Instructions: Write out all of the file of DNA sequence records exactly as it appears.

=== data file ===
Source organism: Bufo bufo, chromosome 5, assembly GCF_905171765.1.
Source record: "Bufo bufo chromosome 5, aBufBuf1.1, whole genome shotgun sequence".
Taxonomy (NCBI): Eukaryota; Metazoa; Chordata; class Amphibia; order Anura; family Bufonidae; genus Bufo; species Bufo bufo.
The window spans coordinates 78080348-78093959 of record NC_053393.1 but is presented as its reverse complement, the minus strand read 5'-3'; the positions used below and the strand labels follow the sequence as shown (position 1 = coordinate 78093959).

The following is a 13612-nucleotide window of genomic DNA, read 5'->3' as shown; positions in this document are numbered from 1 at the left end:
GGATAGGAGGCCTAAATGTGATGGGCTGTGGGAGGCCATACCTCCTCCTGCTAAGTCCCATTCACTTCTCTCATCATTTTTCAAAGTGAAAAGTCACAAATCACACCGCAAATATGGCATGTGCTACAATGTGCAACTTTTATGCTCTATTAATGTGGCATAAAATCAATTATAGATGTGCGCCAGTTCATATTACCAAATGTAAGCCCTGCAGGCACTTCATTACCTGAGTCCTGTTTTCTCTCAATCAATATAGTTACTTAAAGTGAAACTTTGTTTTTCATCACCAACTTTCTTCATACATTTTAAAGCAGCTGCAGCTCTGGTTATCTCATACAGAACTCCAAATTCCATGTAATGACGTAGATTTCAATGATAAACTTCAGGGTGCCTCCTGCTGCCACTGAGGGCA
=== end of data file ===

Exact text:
Source organism: Bufo bufo, chromosome 5, assembly GCF_905171765.1.
Source record: "Bufo bufo chromosome 5, aBufBuf1.1, whole genome shotgun sequence".
Taxonomy (NCBI): Eukaryota; Metazoa; Chordata; class Amphibia; order Anura; family Bufonidae; genus Bufo; species Bufo bufo.
The window spans coordinates 78080348-78093959 of record NC_053393.1 but is presented as its reverse complement, the minus strand read 5'-3'; the positions used below and the strand labels follow the sequence as shown (position 1 = coordinate 78093959).

The following is a 13612-nucleotide window of genomic DNA, read 5'->3' as shown; positions in this document are numbered from 1 at the left end:
GGATAGGAGGCCTAAATGTGATGGGCTGTGGGAGGCCATACCTCCTCCTGCTAAGTCCCATTCACTTCTCTCATCATTTTTCAAAGTGAAAAGTCACAAATCACACCGCAAATATGGCATGTGCTACAATGTGCAACTTTTATGCTCTATTAATGTGGCATAAAATCAATTATAGATGTGCGCCAGTTCATATTACCAAATGTAAGCCCTGCAGGCACTTCATTACCTGAGTCCTGTTTTCTCTCAATCAATATAGTTACTTAAAGTGAAACTTTGTTTTTCATCACCAACTTTCTTCATACATTTTAAAGCAGCTGCAGCTCTGGTTATCTCATACAGAACTCCAAATTCCATGTAATGACGTAGATTTCAATGATAAACTTCAGGGTGCCTCCTGCTGCCACTGAGGGCA